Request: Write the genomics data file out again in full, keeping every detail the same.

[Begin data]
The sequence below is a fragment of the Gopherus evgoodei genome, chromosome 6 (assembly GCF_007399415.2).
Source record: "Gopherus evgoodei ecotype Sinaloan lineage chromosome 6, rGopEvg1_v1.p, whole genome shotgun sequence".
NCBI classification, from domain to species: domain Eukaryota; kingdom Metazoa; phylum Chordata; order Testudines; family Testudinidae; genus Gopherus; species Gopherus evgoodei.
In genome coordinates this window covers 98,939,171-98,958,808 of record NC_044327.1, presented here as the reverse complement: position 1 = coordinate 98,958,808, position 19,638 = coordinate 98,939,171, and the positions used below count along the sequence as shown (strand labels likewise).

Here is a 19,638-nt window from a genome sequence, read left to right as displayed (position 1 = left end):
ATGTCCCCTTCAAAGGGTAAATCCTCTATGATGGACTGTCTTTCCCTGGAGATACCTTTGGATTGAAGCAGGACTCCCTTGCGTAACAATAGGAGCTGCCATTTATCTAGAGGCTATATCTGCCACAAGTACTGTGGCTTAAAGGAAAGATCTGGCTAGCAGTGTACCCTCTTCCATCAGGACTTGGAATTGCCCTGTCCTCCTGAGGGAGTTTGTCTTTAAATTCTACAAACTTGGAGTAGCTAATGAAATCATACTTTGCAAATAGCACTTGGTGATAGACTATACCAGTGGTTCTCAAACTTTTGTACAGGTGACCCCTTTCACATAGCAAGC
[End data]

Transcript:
The sequence below is a fragment of the Gopherus evgoodei genome, chromosome 6 (assembly GCF_007399415.2).
Source record: "Gopherus evgoodei ecotype Sinaloan lineage chromosome 6, rGopEvg1_v1.p, whole genome shotgun sequence".
NCBI classification, from domain to species: domain Eukaryota; kingdom Metazoa; phylum Chordata; order Testudines; family Testudinidae; genus Gopherus; species Gopherus evgoodei.
In genome coordinates this window covers 98,939,171-98,958,808 of record NC_044327.1, presented here as the reverse complement: position 1 = coordinate 98,958,808, position 19,638 = coordinate 98,939,171, and the positions used below count along the sequence as shown (strand labels likewise).

Here is a 19,638-nt window from a genome sequence, read left to right as displayed (position 1 = left end):
ATGTCCCCTTCAAAGGGTAAATCCTCTATGATGGACTGTCTTTCCCTGGAGATACCTTTGGATTGAAGCAGGACTCCCTTGCGTAACAATAGGAGCTGCCATTTATCTAGAGGCTATATCTGCCACAAGTACTGTGGCTTAAAGGAAAGATCTGGCTAGCAGTGTACCCTCTTCCATCAGGACTTGGAATTGCCCTGTCCTCCTGAGGGAGTTTGTCTTTAAATTCTACAAACTTGGAGTAGCTAATGAAATCATACTTTGCAAATAGCACTTGGTGATAGACTATACCAGTGGTTCTCAAACTTTTGTACAGGTGACCCCTTTCACATAGCAAGC